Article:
I’d argue that Dr. Joyner is correct in his assertion that the US elections are the ultimate arbiter of any President’s policies. Until such time as the provisions of the current Constitution are overruled (by Ammendment or foreign conquest), the President is accountable solely to the electorate. And barstool pundits who are nationals of foreign states do not have voting rights here–nor do their leaders, whether elected or self-proclaimed.

  9. Mikey says:

    Anyone other than Dr. Joyner, that is.
    I think Mr. Friedman needs to step back and grab a couple of hits of pure oxygen.

    Advocating that the President take the advice of Barney Gumble, Homer Simpson, and the rest of Moe’s regulars. Un-bleeping-believable.

  10. Dave Schuler says:

    “And barstool pundits who are nationals of foreign states do not have voting rights here—nor do their leaders, whether elected or self-proclaimed.”

    And IIRC they were complaining about just that during our recent presidential election campaign. Remember the “America’s influence affects all of us so we should all get a vote in their elections”?

  11. Lurking Observer says:


    In the first place, the largest NATO contingent was the Turks who, judging by Europe’s reactions these days, aren’t really European to begin with.

    That same Turkish army was mostly equipped with vehicles and aircraft 1-2 generations older than their central European counterparts.

    During the 1970s and 1980s, both Jimmy Carter and Ronald Reagan spent much of their time trying to persuade Europe (other than the Brits) to spend 3% of their GDP on defense. This, while the US was spending 6-8% of GDP on defense.

    Of course, much of the European militaries are comprised of conscripts, aka draftees. And while it is Democrats (e.g., Charlie Rangel) who are proposing to bring back the draft here, this was not and is not a particularly good way to field more capable militaries. Especially with the European terms-of-service (often less than 24 months, i.e., just long enough to learn how to handle your equipment, but not nearly enough to gain significant proficiency). But, hey, they’re cheap!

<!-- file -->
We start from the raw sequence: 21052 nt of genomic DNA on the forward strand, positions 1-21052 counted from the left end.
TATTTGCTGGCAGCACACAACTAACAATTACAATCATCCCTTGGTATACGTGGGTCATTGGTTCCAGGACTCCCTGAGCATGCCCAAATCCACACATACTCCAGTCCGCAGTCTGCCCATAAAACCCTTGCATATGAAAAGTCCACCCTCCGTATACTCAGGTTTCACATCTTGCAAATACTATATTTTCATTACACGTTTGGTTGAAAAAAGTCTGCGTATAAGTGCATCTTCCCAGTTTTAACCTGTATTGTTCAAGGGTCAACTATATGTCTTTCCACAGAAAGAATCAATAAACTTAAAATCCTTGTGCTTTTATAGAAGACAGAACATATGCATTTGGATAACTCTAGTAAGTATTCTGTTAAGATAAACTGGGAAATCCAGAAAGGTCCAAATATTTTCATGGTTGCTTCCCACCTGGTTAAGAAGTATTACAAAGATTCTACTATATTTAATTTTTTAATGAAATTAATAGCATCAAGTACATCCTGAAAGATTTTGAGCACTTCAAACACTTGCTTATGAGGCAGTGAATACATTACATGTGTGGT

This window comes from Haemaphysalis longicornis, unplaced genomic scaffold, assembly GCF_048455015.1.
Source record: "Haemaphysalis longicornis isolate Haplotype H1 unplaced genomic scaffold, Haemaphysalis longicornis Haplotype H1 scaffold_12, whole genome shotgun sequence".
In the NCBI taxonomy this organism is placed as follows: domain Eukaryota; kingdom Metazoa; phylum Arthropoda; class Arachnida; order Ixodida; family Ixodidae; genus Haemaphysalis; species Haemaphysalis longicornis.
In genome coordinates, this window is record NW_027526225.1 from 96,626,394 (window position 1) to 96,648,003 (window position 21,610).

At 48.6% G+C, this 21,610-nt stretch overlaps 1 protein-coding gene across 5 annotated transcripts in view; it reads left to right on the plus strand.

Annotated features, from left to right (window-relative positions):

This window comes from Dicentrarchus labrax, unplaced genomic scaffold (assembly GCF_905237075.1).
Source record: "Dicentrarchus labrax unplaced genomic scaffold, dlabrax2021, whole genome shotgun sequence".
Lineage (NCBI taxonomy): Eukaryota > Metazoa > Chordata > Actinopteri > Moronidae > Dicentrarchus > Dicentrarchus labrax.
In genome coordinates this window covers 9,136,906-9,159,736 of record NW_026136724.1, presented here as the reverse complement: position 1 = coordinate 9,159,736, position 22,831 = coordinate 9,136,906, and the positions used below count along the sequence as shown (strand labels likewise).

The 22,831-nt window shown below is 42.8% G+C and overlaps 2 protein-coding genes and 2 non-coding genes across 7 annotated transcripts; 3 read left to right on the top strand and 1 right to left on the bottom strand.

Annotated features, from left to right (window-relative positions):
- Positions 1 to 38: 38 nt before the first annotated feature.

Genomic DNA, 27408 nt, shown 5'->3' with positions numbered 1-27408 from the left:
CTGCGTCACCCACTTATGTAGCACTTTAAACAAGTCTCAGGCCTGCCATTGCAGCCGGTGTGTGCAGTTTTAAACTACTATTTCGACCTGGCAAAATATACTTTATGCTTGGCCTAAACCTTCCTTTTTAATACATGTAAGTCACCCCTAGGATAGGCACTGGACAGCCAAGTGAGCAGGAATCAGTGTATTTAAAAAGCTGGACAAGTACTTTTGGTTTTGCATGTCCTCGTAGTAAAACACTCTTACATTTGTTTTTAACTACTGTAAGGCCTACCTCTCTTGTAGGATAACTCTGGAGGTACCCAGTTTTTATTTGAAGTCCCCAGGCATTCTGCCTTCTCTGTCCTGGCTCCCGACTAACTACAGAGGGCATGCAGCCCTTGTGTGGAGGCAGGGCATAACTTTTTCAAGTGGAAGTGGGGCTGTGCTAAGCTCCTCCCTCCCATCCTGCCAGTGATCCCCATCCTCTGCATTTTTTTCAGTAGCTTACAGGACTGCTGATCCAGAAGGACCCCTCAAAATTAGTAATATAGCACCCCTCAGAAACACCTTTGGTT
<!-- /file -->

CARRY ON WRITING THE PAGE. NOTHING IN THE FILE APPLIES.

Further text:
But, of course, we are more hated today than, I take it, in the 1980s, when the USSR was threatening Europe with SS-20s and Western Europeans marched—against Reagan. And it was under Bill Clinton, widely loved, universally respected, that US embassies were bombed, the World Trade Center was bombed, the USS Cole was bombed….

    I’m sorry, your point again was?

  12. reliapundit says:

    Bravo! Well said.

  13. praktike says:

    OK, OK, Thomas Friedman is annoying, and so are the Europeans to a certain extent … but is he wrong?

    Should Bush not listen to what they have to say?

  14. Dave Schuler says:

    Actually, prak, proportionality suggests that the Europeans should be listening much more closely to what Bush (and we) have to say.

  15. Stephen says:

    In a school yard brawl I wouldn’t want Tom Friedman on my side. In a fight to the death with Islamo-fascists, Friedman would be leading a seminar in conflict resolution at a retreat in the Berkshires. He’s an arrogant know it all who thinks he’s a moral exemplar every time he lectures the President on how to behave and what to do.

  16. Eddy says:

    I noticed the name Elfenbein (it’s my last name as well). So I goggled “Stefan Elfenbein” and found out that this is hardly some “guy in a bar.” This link shows that he spoke at a panel discussion where his topic was the New York Times coverage on the Middle East!! This is what Friedman gets for “man on the street”! This is shoddy journalism pure and simple. It’s like asking Tom Brady’s mother her thoughts on the Super Bowl. Can’t they do 25 seconds worth of fact checking.